Energy / Climate Change

December 21, 2012


School in Suzaka to Generate Power as Local Energy Provider

Keywords: Local government Renewable Energy 

According to the Suzaka Shimbun, the Suzaka Solar Energy Promotion Council in Suzaka City, Nagano Prefecture, is implementing a solar power generation system project that uses the roofs of elementary and junior high schools. At Omori Junior High School, the system was installed and started operation on October 25, 2012. This school will serve as a model project as the first of its kind in the prefecture.

At Omori Junior High School, 440 panels were installed on the roofs of the classroom building, the gymnasium, and the martial arts building. These panels will generate approximately 100 kilowatts of power, which is equivalent to the amount consumed by 25 ordinary households. The initial cost was 40 million yen (about U.S.$506,000). Through use of Japan's comprehensive feed-in tariff program, the company expects to recover its initial investment in approximately 10 years.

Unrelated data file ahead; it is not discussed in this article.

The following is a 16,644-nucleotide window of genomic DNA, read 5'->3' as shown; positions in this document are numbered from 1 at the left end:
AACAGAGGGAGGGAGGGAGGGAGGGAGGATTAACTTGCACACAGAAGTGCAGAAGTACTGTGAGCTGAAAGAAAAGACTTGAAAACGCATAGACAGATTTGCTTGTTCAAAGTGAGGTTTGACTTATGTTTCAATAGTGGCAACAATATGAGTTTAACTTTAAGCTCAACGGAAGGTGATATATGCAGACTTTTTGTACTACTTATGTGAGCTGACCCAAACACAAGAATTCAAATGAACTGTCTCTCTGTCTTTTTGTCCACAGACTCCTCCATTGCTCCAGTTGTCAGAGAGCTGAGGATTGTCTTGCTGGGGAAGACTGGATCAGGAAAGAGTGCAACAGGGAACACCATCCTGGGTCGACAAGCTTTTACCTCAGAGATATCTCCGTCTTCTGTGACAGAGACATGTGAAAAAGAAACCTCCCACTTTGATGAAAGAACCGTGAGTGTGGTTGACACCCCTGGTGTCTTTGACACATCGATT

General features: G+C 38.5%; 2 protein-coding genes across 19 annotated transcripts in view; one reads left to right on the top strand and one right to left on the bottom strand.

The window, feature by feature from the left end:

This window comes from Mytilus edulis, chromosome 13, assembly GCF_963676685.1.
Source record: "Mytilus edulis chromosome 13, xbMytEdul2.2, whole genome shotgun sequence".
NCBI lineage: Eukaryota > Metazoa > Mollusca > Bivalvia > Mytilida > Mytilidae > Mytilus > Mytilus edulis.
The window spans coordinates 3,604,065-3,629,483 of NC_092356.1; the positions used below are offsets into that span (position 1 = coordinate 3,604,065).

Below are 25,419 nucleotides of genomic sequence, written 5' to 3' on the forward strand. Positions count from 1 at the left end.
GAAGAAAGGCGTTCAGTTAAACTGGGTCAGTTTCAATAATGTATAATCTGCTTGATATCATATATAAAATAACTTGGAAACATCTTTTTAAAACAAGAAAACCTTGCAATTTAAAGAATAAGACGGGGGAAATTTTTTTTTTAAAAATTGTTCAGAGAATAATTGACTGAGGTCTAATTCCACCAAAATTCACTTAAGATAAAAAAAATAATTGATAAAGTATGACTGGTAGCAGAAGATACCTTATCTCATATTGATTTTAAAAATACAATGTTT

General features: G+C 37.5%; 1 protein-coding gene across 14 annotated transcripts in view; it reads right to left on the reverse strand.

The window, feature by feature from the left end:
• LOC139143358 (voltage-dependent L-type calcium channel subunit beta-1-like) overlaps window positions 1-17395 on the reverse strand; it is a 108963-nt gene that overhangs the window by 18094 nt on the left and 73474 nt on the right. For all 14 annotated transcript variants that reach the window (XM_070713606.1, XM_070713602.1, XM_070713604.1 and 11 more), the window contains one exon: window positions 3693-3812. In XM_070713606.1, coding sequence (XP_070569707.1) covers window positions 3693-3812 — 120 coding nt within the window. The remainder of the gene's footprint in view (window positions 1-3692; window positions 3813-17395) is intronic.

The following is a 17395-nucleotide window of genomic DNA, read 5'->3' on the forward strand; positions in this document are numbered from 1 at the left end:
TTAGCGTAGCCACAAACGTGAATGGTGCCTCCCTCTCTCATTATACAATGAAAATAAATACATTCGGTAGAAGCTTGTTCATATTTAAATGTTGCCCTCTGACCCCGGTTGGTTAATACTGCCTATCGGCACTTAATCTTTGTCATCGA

The Council plans to consider installations at other schools in the city after observing operation at Omori Junior High, and promote diffusion of the project throughout the prefecture. If installations of the same scale were carried out at all of the 705 elementary, junior high and high schools in the prefecture, roughly 70,000 kilowatts of power could be generated, while the 38,305 elementary, junior high and high schools throughout Japan would have the ability to generate about 3,830,000 kilowatts of power, the equivalent of four nuclear power plants.

For the future, the Council is considering seeking investment, solar installations on the roofs of public facilities, and a system for allocating revenue from the sales of generated power to investors.